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Cost effective Office Based Loupe Magnification Microscopic Epididymal Sperm Aspiration (MESA) with Local Anesthesia only: Is it Safe and
Efficacious?

Guy J. Manetti, M.D.1, Stanton C. Honig, M.D.2.
1Yale New Haven Hospital, New Haven, CT, USA, 2The Urology Center, New Haven, CT, USA.

Background: Microscopic Epididymal Sperm Aspiration with Intracytoplasmic sperm injection (ICSI) has been utilized since 1984 in the treatment of obstructive azoospermia (OA). Since that time, less invasive options such as percutaneous sperm aspiration (PESA), testis sperm aspiration and extraction (TESA, TESE) have been described. Historically, MESA has been performed with some systemic anesthesia in an operating room setting. This procedure involves an added cost of a surgical facility and anesthesia team. The objective of the study was to report on the safety and efficacy of an office based MESA program performed under local anesthesia for treatment of OA.
Methods: A chart review was performed at one male infertility center from a single surgeon from 2003 to mid-2009. 94 in office MESA procedures were performed on 88 pts. Pts with high anxiety or anatomical abnormalities where local anesthesia could not be performed safely in office were excluded (<5% of pts). The mean pt and partner age was 42 and 35 respectively. MESA was performed on the right side in 53% and left in 47%. Etiology of OA was post vasectomy in 59.1% patients, congenital absence of the vas in 20.5%, primary epididymal obstruction 5.7%, and other in 14.7%. MESA procedures were performed prior to procedure with intentional cryopreservation in 79, and timed with the cycle in 15. All pts underwent either unilateral (n=91) or bilateral procedures (n=3).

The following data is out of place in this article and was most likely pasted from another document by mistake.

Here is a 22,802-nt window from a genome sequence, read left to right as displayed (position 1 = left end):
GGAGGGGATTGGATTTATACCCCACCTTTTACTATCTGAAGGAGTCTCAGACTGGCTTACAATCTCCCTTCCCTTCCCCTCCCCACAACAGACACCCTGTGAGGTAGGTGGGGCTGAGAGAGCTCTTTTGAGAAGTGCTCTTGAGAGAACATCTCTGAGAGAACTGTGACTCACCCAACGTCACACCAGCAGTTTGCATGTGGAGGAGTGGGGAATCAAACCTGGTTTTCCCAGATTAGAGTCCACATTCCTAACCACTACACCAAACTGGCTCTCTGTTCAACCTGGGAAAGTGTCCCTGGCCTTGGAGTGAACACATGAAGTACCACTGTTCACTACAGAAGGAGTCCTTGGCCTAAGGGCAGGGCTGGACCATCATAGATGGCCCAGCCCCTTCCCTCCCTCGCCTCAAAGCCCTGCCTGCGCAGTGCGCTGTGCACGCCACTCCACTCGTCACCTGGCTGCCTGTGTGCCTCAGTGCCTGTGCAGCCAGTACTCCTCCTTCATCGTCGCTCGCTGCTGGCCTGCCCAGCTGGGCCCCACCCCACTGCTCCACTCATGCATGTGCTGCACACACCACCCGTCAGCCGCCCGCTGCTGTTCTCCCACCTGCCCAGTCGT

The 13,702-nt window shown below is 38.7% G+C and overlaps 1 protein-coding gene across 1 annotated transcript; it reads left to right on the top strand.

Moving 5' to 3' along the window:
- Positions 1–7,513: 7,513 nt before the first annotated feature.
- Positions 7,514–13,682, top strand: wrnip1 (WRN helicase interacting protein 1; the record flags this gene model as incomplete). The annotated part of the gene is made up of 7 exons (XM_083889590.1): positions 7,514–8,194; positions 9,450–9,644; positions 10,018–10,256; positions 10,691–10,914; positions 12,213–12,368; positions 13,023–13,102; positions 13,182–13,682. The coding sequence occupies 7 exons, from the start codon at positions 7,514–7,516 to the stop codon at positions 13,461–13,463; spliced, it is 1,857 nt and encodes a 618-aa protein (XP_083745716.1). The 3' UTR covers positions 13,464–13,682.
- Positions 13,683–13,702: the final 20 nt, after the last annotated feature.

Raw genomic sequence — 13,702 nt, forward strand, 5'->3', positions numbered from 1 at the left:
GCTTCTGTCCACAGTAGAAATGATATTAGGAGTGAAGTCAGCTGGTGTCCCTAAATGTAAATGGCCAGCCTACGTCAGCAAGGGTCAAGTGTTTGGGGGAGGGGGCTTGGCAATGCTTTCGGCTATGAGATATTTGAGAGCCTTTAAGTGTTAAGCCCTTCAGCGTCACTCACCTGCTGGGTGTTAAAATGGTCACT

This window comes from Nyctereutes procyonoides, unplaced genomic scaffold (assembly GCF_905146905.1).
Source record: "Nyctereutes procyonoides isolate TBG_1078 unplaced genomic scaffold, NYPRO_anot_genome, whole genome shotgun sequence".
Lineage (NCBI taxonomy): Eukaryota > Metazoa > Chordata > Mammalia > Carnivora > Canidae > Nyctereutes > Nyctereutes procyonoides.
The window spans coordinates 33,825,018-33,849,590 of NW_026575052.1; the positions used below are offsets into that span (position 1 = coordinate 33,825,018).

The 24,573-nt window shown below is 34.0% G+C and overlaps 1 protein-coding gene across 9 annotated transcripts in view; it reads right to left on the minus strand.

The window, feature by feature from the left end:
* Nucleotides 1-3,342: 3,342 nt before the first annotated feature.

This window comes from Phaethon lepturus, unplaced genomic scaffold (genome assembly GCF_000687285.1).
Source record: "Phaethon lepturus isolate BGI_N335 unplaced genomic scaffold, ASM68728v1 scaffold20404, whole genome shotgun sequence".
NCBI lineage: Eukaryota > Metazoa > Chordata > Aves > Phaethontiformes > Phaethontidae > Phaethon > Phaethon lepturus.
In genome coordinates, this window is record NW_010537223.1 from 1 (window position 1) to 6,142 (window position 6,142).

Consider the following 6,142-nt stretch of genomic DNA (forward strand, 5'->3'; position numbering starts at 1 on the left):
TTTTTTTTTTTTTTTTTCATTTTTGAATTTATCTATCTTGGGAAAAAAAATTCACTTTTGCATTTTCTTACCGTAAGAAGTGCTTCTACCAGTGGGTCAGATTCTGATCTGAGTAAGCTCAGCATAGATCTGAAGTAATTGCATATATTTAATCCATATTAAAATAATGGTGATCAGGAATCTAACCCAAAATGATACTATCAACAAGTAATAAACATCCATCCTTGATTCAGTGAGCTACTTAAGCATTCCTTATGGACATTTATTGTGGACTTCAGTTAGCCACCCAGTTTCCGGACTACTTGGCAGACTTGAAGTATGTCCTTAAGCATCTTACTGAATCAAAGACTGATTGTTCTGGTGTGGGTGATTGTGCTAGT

Results: 100% of procedures were completed successfully without need for conversion to a procedure done in the operating room. Motile epididymal sperm were obtained in 80 pts and was cryopreserved for multiple ICSI cycles. 14 procedures were converted to TESE due to either non motile or borderline motility with epididymal sperm. One case needed to be repeated and timed with ICSI cycle due to non motile epididymal sperm and poor testis sperm quality. The complication rate was 6.3%, including hematocele (2), hematoma (1), hydrocele (2), cellulitis (1). 2% of pts required a subsequent procedure for resolution. Overall, the procedure was well tolerated.
Discussion: Office based, local anesthesia only, loupe magnification MESA may be performed safely with a high success rate. With the high costs of assisted reproductive technologies, this procedure allows the surgeon familiar with this technique to allow couples to have a safe, lower cost procedure with equal efficacy to a procedure requiring a surgical center and anesthesia team.


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